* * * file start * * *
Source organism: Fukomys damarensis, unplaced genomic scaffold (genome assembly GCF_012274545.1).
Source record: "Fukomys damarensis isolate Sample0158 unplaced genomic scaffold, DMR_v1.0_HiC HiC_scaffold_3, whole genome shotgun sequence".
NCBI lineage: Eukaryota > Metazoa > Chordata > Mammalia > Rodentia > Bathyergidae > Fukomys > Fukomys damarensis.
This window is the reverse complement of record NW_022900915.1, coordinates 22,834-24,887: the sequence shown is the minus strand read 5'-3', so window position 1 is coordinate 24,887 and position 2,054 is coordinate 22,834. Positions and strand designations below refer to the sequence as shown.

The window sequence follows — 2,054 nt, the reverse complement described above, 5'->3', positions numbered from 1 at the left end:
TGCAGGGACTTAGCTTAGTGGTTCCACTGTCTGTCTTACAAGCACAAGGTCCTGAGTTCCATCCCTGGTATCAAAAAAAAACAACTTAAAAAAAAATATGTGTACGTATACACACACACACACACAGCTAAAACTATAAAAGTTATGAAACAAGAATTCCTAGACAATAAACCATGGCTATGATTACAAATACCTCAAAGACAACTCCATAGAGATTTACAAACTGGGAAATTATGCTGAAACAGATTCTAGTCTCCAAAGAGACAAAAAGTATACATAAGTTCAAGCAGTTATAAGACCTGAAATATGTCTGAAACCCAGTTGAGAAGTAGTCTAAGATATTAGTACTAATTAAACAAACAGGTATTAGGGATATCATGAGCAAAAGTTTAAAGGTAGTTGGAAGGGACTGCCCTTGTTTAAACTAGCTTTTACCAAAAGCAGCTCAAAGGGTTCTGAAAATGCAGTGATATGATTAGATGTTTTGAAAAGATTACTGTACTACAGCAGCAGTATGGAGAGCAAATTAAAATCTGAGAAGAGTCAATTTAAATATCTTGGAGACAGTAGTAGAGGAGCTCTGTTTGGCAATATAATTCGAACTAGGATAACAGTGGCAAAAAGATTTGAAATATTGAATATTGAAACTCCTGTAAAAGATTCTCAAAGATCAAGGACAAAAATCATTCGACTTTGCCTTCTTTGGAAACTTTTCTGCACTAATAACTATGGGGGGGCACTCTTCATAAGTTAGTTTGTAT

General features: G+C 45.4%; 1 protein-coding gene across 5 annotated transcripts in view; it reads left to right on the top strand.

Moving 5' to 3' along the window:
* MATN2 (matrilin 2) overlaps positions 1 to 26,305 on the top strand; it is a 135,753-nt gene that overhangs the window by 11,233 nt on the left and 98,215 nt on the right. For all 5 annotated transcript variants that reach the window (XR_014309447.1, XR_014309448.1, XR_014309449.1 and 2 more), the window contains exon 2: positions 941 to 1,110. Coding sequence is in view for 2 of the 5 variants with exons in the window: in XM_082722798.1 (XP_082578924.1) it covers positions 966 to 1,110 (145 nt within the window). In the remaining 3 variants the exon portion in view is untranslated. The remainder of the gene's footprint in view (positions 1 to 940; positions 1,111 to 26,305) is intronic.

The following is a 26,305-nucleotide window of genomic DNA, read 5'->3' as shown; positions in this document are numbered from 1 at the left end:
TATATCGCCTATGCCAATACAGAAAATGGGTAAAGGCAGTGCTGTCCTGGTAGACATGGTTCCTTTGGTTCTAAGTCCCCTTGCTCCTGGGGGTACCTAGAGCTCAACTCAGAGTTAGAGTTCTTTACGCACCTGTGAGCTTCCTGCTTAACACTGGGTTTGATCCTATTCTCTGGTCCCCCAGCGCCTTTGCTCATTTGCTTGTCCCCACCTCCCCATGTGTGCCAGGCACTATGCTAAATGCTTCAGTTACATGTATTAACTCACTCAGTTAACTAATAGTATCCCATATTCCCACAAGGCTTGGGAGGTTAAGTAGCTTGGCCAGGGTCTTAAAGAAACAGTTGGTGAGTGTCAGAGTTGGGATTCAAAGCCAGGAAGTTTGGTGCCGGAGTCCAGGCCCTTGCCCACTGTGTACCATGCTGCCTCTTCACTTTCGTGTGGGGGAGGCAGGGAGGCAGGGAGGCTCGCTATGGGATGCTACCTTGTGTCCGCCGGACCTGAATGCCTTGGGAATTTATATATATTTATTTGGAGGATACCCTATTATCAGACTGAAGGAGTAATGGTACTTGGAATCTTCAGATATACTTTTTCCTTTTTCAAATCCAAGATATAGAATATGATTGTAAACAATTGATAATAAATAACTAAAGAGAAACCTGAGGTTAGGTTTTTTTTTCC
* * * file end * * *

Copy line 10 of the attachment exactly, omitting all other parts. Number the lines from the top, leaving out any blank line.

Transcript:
The following is a 26,305-nucleotide window of genomic DNA, read 5'->3' as shown; positions in this document are numbered from 1 at the left end: